Why Muhammad Ali visited Kenya and the two top leaders he met

MUHAMMAD ALI PHOTO/COURTESY

Legendary boxer Muhammad Ali visited Kenya in February, 1980.

The prime purpose of his visit was to convince Kenya and other African states to boycott the 1980 Olympics in Moscow after the Soviet Union invaded Afghanistan in 1979.

The United States had – under the leadership of President Jimmy Carter – decided to boycott the Moscow games.

Carter, in a bid to have several states on board condemning the Soviet Union’s actions, chose Muhammad Ali to go on a five-nation tour to convince African leaders to boycott the Moscow Olympics.

Ali was against the Soviet Union’s actions in Afghanistan and he was a well-known figure in Africa, so for Carter this move was strategic and smart.

The five African states that Ali would visit were Kenya, Tanzania, Nigeria, Liberia, and Senegal.

The US government was at the time more concerned about this invasion than they were with the apartheid regime in South Africa, says writer Wilhelm Gidabuday.

The general consensus on this decision seemed to be that this was a bad diplomatic move by the American President.

Some officials in Tanzania questioned why Muhammad Ali was sent on a diplomatic mission and one questioned if the United States would have sent Chris Evert to London to talk with the British, writes Wilhelm Gidabuday.

Muhammad Ali was reportedly ill-prepared for the mission in Africa and he found it quite a tall order to convince some leaders to shun the Olympics.

In Tanzania, Julius Nyerere had resented America’s withdrawal from the Olympics on the grounds that the American government ignored African desires for America trade sanctions against South Africa.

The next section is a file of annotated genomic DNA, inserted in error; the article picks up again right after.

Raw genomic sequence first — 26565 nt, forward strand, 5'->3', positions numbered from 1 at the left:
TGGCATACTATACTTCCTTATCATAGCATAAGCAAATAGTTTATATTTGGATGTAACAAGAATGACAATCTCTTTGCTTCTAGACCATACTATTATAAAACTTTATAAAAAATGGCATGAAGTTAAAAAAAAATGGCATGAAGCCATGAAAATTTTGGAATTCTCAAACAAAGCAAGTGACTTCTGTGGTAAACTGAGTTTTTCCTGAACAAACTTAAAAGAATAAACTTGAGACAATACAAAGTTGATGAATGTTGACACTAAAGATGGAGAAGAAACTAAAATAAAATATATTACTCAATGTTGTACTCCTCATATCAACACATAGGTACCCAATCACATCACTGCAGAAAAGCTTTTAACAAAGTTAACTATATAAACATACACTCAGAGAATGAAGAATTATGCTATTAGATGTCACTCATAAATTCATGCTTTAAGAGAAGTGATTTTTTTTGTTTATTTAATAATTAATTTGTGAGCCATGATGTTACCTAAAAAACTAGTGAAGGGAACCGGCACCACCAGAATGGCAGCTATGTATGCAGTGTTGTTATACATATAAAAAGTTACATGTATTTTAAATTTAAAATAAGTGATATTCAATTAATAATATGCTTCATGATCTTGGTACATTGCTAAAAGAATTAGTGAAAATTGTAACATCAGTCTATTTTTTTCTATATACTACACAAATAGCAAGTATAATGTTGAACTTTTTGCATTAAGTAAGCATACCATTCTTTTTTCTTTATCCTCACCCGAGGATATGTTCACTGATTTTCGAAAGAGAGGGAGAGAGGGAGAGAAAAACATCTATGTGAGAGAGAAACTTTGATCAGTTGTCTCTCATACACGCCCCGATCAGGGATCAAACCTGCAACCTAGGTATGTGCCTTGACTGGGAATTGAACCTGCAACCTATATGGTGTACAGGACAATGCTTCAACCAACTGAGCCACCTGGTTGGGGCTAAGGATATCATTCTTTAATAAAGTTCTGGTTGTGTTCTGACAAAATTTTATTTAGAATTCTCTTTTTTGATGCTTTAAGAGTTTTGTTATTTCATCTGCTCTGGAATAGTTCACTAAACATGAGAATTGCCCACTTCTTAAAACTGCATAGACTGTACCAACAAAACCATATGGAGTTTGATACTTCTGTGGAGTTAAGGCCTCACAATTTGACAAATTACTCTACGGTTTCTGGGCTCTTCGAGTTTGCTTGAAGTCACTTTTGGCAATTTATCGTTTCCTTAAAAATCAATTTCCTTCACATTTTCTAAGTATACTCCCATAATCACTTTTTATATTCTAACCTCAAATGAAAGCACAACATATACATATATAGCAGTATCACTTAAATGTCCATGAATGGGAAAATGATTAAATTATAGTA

There was also the fact that when African leaders boycotted the 1976 Olympics, the US failed to show their support.

Furthermore, the Soviet Union was actually supporting many of the liberation movements in South Africa—a fact that Ali was unaware of, observes Wilhelm Gidabuday.

Many Africans began to view Ali as being an American puppet, hence the government puppet. Ali, however, maintained that he was not visiting the continent to defend America’s position on South Africa and that he wasn’t anybody’s Uncle Tom.

Though Julius Nyerere of Tanzania and Alhaji Shehu Shagari of Nigeria refused to see Ali, Ali fared much better in Kenya and Liberia.

Kenya did not participate in the Moscow Olympics and Liberia supported the boycott until the assassination of President William Tolbert.

While in Kenya, Ali called on the country’s second President Daniel Moi. The former world heavyweight boxing champion was hosted at State House, Nairobi.

Ali also met veteran Kenyan politician Kenneth Matiba, then Minister for Culture and Social Services.

In Senegal, Muhammad Ali was also warmly welcomed by Léopold Senghor. Senegal had a policy of keeping sports separate from politics, and they had participated in the 1976 Olympics that many other African countries had boycotted.

Muhammad Ali passed on Saturday, June 4th after suffering respiratory complications.

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